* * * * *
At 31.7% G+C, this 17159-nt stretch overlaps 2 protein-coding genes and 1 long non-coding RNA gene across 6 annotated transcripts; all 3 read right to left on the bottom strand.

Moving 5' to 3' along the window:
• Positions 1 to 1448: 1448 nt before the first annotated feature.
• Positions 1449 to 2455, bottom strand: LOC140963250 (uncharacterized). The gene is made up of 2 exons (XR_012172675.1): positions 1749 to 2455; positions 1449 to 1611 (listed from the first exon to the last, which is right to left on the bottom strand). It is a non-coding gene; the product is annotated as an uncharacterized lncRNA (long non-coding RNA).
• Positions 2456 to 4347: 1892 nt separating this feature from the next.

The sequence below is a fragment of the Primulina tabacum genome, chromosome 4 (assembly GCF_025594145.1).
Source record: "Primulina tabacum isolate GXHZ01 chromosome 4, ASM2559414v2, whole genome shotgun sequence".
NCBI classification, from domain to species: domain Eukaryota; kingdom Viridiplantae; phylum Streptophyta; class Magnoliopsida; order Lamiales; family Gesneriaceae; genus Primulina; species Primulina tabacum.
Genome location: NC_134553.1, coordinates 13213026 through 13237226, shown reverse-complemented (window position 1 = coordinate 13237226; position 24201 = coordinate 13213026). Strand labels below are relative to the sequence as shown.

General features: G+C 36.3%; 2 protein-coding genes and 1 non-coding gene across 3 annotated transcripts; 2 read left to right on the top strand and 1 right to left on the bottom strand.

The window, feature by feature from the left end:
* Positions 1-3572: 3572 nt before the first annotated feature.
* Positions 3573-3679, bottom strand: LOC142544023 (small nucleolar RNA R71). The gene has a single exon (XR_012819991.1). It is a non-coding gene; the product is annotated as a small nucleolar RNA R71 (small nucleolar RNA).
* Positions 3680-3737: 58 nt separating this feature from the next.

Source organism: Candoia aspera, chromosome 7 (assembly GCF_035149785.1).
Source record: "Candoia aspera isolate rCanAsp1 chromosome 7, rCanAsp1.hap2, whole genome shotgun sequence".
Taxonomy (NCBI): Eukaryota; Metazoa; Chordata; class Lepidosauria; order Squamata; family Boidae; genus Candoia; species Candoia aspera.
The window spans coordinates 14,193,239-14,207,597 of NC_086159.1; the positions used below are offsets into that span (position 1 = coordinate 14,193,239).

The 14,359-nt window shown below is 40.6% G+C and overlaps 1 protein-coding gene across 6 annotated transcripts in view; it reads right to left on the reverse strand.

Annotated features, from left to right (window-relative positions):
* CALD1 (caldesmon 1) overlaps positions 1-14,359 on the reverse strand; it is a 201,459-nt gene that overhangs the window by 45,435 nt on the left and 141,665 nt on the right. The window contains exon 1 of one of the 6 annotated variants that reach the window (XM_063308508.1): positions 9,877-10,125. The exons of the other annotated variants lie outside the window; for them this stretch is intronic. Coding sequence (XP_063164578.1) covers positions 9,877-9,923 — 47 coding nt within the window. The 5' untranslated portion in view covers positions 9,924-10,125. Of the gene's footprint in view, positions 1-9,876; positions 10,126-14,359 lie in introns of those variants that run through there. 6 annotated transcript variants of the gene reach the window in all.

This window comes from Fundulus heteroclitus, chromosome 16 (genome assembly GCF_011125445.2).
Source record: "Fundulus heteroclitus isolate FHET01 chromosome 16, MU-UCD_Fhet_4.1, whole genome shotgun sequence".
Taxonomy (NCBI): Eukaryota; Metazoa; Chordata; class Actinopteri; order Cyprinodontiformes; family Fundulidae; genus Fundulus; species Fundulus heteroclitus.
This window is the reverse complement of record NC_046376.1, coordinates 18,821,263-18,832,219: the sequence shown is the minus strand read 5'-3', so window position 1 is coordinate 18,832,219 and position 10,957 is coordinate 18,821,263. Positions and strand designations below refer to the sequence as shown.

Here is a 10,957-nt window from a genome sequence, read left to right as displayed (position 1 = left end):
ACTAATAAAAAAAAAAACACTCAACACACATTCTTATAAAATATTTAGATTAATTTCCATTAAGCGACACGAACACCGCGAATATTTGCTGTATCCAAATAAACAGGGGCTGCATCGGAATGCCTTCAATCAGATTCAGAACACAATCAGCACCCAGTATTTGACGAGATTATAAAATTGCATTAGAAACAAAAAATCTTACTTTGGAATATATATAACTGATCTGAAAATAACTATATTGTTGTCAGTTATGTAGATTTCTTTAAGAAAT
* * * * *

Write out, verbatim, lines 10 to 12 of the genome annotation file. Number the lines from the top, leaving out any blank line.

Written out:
General features: G+C 36.3%; 2 protein-coding genes and 1 non-coding gene across 3 annotated transcripts; 2 read left to right on the top strand and 1 right to left on the bottom strand.

The window, feature by feature from the left end:
* Positions 1-3572: 3572 nt before the first annotated feature.